Testosterone Linked to Weight Loss in Obese Men
When Levels Were Low, Testosterone Replacement Led to Lost Weight, Smaller Waists
May 9, 2012 -- Testosterone replacement may promote weight loss in obese older men who have low levels of the male sex hormone, a new study shows.
But before men try to lose weight by bumping up their testosterone, experts agree that more studies are needed to show that the treatment is both safe and effective.
Researchers followed a group of mostly older, overweight men receiving injections of the hormone for up to five years to treat erectile dysfunction and other symptoms associated with low testosterone.
Their findings were presented at the 19th European Congress on Obesity in Lyon, France.
The men who were treated the longest lost more than 30 pounds on average over the course of the study, and also showed improvements in blood pressure, blood glucose, and LDL (bad) cholesterol.
Researcher Farid Saad, DVM, says the dramatic weight loss came as a surprise.
"This study was not performed for the purpose of promoting weight loss," he tells WebMD. "This was an incidental finding that was entirely unexpected."
Low Testosterone Common in Obese Men
The study included middle-aged and older overweight or obese men with low testosterone levels being treated with testosterone replacement at a single urology clinic.
A total of 214 men remained in the study for at least two years, and just over half of these men were followed for another three years or more.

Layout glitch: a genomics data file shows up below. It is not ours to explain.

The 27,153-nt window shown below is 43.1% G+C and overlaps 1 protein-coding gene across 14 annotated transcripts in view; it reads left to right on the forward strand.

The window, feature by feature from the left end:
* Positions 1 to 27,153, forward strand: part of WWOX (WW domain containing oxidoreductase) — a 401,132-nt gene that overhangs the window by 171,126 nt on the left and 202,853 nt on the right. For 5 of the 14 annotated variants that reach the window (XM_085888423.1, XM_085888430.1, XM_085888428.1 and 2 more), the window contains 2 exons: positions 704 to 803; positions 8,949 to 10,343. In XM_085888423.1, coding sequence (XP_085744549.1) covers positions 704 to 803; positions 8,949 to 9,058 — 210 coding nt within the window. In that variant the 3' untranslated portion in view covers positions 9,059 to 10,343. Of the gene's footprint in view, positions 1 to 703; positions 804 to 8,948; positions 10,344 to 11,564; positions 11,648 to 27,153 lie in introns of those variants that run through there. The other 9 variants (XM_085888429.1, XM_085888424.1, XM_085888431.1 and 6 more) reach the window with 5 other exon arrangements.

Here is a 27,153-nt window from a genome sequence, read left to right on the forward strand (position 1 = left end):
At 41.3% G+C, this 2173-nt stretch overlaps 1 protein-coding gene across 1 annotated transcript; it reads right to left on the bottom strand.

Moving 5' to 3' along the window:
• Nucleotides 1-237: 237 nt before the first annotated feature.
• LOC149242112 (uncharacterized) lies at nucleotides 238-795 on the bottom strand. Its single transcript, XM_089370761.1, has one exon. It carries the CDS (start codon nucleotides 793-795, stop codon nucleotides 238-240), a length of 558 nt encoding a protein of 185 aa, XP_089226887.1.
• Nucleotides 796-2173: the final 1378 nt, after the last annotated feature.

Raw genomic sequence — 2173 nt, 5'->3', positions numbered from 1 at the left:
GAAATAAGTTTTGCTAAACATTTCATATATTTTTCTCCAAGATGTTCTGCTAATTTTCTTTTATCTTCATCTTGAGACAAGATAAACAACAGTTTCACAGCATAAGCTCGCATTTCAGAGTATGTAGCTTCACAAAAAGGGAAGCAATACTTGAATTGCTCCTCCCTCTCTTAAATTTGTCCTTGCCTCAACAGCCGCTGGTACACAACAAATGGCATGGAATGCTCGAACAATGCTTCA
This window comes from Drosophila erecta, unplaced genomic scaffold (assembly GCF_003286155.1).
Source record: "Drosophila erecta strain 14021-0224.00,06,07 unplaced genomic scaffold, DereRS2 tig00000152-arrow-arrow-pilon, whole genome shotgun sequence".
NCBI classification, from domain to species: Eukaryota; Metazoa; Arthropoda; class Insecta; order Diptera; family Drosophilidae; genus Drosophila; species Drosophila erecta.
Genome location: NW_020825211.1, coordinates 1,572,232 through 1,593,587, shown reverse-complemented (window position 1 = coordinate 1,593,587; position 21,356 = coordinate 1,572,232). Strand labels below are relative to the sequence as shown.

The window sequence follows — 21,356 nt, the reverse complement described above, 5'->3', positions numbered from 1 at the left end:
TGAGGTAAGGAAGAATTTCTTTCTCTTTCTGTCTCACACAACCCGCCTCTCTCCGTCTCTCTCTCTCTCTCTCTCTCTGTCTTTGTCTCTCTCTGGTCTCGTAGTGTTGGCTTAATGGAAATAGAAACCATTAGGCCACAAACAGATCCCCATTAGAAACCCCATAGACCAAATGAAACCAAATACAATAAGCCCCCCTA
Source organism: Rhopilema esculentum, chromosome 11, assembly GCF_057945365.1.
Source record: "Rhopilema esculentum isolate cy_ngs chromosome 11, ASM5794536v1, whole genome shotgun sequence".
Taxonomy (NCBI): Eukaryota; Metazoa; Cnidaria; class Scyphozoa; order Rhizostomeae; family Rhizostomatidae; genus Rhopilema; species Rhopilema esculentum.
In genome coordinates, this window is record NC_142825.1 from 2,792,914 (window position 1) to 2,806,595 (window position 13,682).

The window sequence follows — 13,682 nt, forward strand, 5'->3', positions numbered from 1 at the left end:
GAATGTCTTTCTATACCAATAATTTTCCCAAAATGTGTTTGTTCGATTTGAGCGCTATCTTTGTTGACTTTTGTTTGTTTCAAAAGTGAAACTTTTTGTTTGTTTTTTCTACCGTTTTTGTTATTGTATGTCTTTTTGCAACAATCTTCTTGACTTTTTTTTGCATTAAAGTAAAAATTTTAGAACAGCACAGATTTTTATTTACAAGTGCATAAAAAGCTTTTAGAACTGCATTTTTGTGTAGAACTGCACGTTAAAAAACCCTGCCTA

All the study participants received a long-acting injected testosterone, with two injections given during the first six weeks of treatment followed by injections every three months as long as they remained in the study.
Men who were treated the longest lost the most weight and saw the biggest reductions in waist circumference and body mass index (BMI).
After five years of follow-up, the average weight loss was 35 pounds and the average waist circumference dropped from about 42 to 38 inches. Most men also saw improvements in triglyceride levels, blood pressure, blood sugar, and LDL cholesterol.
Saad is a researcher with Bayer Pharma AG, of Berlin, Germany. Bayer manufacturers the long-acting testosterone treatment the men received, which has not been approved for use in the U.S.
Saad says the men in the study may have lost weight on the testosterone therapy because they had more energy to exercise.
"This is a theory, and, certainly, more research is needed to confirm our findings," he tells WebMD.